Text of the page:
Have you found it necessary to get involved with the business side of music; licensing, contracts, royalties, etc? If so, has this changed your relationship to the creative side of music? How has your perception of music as business changed over time?

Tunde Adebimpe: We've had some stuff in movies and on TV now, so yes, we've had to deal with all of that. Honestly, it has changed my relationship to the creative side of music. It's weird because of course you want to make some money, but you don't want to be like, "Hmmm. I think that songs A-5 through A-15 could pretty much fill up a season and a half of 'the O.C.' and get us those matching houseboats we all wanted, and the drug habits it would take to forget how far we had fallen, and the therapy, the facelifts, the relocation fees, the blot, the shame." I guess that my perception of music as business used to be, "I can do this (music) and enjoy it and do other stuff to get paid, and that's fine," and now it's, "Oh, I can do this and get paid for it, and it might turn into a full time job and that's great, but I owe it to myself to become a better artist and not get involved with anything I don't believe in, no matter how many viewers, dollars or weird-ass fake breasts it has.

Kendall Meade: I do it all now! I've made a lot of mistakes, but I have to say the learning process is ultimately empowering. The cool thing about running my own label is that I own my masters and my publishing, so if I get any licensing deals or any extra money, I don't have to split it with a label; it goes straight to me or whoever I'm writing with.

Amanda Palmer: I believe that you really must do this in earnest so as not to get fucked. Musicians who assume that magic people will do all the business for them may be right, but with no education those people are bound to fuck up your career or rob you blind.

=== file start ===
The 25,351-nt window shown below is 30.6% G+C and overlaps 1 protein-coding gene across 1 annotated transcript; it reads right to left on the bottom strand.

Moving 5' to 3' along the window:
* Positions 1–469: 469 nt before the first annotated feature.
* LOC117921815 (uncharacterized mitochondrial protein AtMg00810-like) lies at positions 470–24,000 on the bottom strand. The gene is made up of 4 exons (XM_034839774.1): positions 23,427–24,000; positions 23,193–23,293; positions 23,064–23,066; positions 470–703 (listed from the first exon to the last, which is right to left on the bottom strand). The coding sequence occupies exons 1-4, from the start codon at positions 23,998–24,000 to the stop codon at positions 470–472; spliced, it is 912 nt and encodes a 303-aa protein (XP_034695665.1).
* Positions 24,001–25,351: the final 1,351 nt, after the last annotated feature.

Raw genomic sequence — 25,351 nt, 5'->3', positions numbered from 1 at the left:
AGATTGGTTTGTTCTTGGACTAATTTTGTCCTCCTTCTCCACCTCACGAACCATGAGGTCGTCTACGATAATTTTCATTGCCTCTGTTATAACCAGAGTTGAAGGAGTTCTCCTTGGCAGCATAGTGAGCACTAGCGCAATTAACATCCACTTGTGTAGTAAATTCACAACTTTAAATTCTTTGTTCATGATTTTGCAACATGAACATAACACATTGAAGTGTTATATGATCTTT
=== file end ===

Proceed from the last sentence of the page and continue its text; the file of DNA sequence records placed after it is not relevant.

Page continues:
Kevin Whelan: Well, I believed I needed to in the past so I got a job working at a music agency that booked classical artists and, well, this just broke my spirit after a while. It's so depressing; its all about getting gigs, making money, and so little about the enjoyment of the artists. So I quit, went and bought a tie and got a corporate job.

Tony Goddess: Yes, absolutely. Before I was rather scared and intimidated by this side of the biz. I just figured I'd ignore it and it'd work out. As it failed to work I grew more dispirited; "What's the point?" type thinking. This was bad for the creativity. Now, getting paid a bit and learning the biz, the creativity is free. Understanding how my work can generate income has filled me with hope and desire to do so after basically giving up, believing it to be utterly incomprehensible and impossible. So, I'd say learning the biz has helped my creativity. And what I've learned is this... Bands/songwriters -- we have the power! Not the media business type, but the actual fuel that keeps this business going--music and songs. That's it! This whole business wouldn't exist if it weren't for the songs. So hang on tight, work your ass off, be prepared to starve, all those cliches, but at the end of the day, when we listen to new and old hit radio what are we hearing? Singers and musicians playing songs!

How has your perception of music as business changed over time?

Amanda Palmer: It's expanded, but not changed much. The industry itself has changed undeniably in the past few years, people just dropping like flies because of the net. Which is good. Change is good. I'm wildly curious to see where it all leads.

Kendall Meade: I'm just starting to figure it all out. I've learned it is a tough business to stay positive about. What I'm searching for are the little nooks and crannies that bands like Mascott can exist in.

Clint Conley: Hardly at all, sad to say...

Kevin Whelan: Yes, I believed it was evil and everything was rotten and all that and yes it is, but its always been that way because it's a business. However, a change for the positive is all the amazing people who do their own stuff; make their records, book their tours, start labels�it's just great and this puts the power back into the hands of people who love music, not just the business!